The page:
Labour has eaten into the Tory majority, with implications that reach far beyond May's premiershipby Stephanie Boland / June 9, 2017 / Leave a comment
On 18 April, it felt as if Theresa May had called an election that was hers to lose. Now, it seems she has done her best to lose it.
It has been a tremendous night for Labour, with Jeremy Corbyn’s party taking seats across England, Scotland and Wales. Not only have they managed to cling on in many of the seats that yesterday looked like low-hanging fruit for the Conservatives, but often, they have increased their majority—a coup for Corbyn and his team, and for the left-leaning manifesto on which he ran, which some presumed would be poison to the electorate.
Meanwhile, the Tories have had a bitterly disappointing set of results. At the time of writing, with 630 out of 650 seats declared, they remain short of a majority with broadcasters predicting a hung parliament.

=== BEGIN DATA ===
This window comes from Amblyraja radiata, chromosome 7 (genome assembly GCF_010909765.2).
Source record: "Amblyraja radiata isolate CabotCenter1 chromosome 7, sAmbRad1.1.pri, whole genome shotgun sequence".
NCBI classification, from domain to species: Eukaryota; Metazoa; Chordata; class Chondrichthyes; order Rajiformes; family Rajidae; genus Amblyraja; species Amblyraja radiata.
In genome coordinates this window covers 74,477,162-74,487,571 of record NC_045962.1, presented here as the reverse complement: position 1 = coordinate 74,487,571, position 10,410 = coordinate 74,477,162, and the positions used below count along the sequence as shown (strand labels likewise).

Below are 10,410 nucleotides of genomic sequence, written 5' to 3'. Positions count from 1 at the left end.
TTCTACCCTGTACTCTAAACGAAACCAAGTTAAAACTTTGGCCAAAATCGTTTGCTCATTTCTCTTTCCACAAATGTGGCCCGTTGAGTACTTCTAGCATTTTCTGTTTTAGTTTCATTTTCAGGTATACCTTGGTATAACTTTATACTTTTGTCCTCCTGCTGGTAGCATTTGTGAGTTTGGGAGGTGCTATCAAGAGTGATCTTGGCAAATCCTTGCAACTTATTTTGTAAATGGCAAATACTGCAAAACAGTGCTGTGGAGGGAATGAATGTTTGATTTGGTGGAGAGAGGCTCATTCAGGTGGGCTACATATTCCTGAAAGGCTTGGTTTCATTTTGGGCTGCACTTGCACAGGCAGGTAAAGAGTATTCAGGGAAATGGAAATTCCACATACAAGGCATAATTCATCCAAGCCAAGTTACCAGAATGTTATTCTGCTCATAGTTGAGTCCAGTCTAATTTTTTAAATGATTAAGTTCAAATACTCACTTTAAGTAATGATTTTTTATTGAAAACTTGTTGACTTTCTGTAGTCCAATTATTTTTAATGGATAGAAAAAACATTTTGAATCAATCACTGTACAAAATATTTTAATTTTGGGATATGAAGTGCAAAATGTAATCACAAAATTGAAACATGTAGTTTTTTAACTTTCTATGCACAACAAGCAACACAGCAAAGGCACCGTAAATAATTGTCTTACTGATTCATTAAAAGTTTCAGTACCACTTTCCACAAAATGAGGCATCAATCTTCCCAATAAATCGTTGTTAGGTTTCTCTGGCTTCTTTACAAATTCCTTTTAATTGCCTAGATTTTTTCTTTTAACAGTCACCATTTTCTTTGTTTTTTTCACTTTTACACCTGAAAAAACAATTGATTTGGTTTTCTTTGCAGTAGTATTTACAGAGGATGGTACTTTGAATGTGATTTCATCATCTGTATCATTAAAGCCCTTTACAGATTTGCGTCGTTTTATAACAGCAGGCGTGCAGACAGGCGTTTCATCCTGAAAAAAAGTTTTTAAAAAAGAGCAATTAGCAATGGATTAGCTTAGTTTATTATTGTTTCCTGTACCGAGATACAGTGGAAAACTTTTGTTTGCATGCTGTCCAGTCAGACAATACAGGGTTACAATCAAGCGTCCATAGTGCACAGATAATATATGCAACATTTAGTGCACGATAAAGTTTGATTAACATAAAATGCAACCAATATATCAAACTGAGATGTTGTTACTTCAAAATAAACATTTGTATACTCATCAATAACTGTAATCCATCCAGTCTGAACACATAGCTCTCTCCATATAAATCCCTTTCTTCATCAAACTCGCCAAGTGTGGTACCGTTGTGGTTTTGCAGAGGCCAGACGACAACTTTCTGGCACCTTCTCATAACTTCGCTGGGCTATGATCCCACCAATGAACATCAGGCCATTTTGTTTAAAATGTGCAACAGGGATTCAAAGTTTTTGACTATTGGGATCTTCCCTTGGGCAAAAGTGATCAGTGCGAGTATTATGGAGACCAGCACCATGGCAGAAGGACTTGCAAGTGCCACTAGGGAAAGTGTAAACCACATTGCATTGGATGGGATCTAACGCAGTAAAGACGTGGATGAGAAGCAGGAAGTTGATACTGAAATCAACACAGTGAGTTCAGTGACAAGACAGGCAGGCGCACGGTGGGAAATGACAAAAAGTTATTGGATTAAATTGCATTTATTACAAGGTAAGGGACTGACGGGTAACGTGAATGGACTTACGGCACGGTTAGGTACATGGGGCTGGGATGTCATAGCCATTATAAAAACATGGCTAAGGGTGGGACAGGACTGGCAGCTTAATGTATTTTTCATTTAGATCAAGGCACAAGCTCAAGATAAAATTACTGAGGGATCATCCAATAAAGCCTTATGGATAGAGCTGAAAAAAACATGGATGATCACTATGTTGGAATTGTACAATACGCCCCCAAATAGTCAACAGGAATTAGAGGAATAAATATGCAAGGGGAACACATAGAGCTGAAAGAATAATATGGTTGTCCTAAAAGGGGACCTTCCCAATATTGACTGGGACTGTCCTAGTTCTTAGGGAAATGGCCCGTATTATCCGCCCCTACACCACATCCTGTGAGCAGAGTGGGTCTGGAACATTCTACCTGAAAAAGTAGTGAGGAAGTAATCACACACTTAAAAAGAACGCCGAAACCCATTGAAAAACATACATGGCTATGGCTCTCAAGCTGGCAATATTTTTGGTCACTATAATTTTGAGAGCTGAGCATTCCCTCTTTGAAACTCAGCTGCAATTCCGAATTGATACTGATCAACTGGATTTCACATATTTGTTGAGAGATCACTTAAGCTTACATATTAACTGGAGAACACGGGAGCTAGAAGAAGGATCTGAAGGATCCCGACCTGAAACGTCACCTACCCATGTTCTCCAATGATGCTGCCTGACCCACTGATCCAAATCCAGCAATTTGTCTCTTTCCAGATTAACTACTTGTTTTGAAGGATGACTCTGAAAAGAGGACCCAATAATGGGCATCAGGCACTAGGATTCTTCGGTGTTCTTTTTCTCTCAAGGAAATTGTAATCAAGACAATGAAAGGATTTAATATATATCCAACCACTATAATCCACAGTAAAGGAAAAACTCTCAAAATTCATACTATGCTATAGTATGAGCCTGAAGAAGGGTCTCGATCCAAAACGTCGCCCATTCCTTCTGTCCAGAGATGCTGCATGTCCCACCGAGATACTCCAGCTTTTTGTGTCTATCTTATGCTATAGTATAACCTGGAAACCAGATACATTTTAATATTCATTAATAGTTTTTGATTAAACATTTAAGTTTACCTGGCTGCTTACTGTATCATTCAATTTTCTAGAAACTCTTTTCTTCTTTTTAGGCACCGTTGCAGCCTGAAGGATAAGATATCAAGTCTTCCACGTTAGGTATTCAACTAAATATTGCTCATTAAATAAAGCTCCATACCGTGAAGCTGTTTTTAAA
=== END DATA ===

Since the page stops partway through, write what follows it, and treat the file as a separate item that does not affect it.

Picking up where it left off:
If that is the case, the balance of power could hang in a region that has been overlooked by many British pundits throughout the campaign: Northern Ireland. As in England, the North has also seen a return to two-party politics, with Sinn Féin currently on 7 seats and the DUP, natural allies of the Conservatives, on 10.
Yet even if May manages to bring her party limping over the line to form a government bolstered by DUP report, this is a shocking result, and one which will have implications beyond her premiership.
In the early hours of this morning, Anna Soubry became the first of her ministers to suggest that May must “consider her future” (Soubry narrowly kept her seat in Broxtowe). George Osborne, meanwhile, is presumably near giddy with glee, with the Huffington Post’s Paul Waugh reporting that the former chancellor joked, “The worst thing she’s done in her life is no longer running through a wheat field.”